Peru’s northern Andes are lush, humid, mountainous, and a kind of visceral threshold between the drier Pacific slopes and the cavernous and rainforested lowlands of the Amazon basin on the eastern side. The highlands here are broad and varied in elevation and microclimate. Coffee has had a dominant presence here for decades and the northern departments of Cajamarca, Amazonas, and Piura are well-established in the marketplace for their certified cooperatives representing tens of thousands of smallholder farmers, as well as the high quality potential throughout the region.
Cooperativa de Servicios Multiples Juan Marco El Palto (JUMARP) is a small and focused cooperative in northern Peru that manages coffee from more than 300 farmer associates. The cooperative was formulated in 2003 with 35 local producers in the Lonya Grande district, part of the greater Amazonas department, and now the coop represents coffee growers across the highlands of Amazonas, as well as neighboring coffee powerhouse department, Cajamarca. During the years since its inception, JUMARP has made a name for the “El Palto” terroir, named after the highlands encircling Lonya Grande, and was also one of the first cooperatives to successfully process coffee beyond the traditional fully-washed standard—today they regularly offer natural and honey process lots, most often from single famers within the group.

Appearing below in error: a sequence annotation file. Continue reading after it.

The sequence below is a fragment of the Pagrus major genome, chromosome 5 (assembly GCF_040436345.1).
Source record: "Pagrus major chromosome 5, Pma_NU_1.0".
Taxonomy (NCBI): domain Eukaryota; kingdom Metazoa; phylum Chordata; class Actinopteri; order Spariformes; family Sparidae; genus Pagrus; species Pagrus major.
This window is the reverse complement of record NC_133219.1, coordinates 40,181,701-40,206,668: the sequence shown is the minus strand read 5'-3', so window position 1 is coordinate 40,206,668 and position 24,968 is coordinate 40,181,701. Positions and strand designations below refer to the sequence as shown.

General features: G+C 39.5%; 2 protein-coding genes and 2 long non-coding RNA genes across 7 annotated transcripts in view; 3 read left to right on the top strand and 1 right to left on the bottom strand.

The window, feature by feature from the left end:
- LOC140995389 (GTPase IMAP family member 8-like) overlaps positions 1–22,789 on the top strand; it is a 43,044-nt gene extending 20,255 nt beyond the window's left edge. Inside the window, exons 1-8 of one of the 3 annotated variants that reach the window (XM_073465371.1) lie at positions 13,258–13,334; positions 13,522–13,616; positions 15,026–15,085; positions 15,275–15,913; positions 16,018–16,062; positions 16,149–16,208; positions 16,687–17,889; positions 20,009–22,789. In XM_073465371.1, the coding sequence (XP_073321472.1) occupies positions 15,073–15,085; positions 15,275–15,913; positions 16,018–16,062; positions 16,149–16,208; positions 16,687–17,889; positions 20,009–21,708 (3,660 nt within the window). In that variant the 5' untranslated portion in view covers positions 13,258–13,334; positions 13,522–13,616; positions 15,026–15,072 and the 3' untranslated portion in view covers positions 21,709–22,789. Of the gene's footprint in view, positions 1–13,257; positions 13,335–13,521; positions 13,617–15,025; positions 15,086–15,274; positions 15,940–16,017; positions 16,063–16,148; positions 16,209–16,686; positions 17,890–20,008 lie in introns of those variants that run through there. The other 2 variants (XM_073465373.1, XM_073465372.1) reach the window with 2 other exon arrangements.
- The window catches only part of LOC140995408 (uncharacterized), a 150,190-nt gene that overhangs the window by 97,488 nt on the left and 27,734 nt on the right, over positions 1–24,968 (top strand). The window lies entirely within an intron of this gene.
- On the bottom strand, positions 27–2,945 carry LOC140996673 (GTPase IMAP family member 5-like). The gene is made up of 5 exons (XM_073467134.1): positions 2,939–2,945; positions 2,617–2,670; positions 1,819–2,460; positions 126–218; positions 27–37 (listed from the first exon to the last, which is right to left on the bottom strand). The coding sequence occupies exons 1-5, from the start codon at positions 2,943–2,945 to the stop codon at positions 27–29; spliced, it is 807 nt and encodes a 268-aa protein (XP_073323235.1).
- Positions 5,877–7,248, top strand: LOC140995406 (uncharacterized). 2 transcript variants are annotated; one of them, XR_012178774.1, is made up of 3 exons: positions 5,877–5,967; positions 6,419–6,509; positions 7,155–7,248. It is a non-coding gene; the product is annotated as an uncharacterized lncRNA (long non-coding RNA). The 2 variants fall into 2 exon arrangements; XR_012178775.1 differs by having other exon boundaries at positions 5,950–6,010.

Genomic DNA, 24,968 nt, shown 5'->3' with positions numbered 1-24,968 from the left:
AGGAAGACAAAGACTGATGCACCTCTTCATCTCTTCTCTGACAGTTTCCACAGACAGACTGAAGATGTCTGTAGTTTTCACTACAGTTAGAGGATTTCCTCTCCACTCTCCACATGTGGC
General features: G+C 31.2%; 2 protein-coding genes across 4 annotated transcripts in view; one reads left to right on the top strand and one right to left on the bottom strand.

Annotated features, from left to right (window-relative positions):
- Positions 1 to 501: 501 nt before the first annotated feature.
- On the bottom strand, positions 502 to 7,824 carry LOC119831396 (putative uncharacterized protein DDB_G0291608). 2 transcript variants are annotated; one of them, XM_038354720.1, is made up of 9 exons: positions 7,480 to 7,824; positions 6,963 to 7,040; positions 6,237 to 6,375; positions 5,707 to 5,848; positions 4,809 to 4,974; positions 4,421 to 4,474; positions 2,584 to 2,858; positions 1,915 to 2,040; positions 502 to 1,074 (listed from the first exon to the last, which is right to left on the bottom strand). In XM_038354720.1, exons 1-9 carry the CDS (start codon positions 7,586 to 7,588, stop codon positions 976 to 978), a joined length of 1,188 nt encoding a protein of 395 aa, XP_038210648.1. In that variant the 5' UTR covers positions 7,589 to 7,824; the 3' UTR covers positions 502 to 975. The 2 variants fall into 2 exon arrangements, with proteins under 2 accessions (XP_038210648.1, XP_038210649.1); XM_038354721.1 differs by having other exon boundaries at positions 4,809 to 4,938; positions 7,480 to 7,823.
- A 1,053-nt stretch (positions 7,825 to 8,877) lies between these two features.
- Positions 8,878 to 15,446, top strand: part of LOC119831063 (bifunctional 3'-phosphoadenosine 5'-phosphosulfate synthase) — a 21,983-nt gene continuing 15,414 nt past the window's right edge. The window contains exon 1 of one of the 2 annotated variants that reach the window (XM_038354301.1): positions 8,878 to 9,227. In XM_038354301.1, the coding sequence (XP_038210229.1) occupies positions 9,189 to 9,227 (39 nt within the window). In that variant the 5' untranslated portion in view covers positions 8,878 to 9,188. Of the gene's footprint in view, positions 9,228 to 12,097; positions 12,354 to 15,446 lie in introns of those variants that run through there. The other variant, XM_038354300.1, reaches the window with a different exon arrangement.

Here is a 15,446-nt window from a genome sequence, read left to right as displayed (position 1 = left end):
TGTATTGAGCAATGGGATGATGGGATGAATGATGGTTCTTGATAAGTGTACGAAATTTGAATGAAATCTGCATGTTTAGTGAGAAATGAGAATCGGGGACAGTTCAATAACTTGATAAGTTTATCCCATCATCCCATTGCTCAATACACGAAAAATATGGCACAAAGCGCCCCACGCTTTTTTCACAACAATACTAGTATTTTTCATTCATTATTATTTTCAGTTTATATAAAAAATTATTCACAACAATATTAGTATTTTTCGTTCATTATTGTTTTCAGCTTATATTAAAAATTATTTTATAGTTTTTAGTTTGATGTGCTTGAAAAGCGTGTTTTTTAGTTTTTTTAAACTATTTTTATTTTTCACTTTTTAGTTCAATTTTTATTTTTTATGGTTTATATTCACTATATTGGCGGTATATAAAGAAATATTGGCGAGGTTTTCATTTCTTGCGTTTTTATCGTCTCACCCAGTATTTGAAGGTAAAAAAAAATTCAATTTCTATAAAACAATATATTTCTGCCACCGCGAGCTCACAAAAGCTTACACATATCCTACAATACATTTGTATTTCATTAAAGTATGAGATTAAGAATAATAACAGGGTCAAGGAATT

In Peru by far the bulk of coffee production comes from small farms owned and managed by people who have for many years followed organic farm management practice attuned to their cultural connection with the land. Producers, like Valentin and the rest of JUMARP’s associates, typically cultivate coffee on just a few acres of land intercropped with shade trees, fruits and vegetables. Small producers are often very careful about picking and sorting their cherry prior to depulping, fermenting, washing, and drying the coffee, all on personal equipment and on personal property. While producers design farm management and post-harvest solutions to fit their varying needs, they also need a strong business alliance to bring their coffee to the international market and earn fair prices, regardless of whether the coffees are blended or sold independently.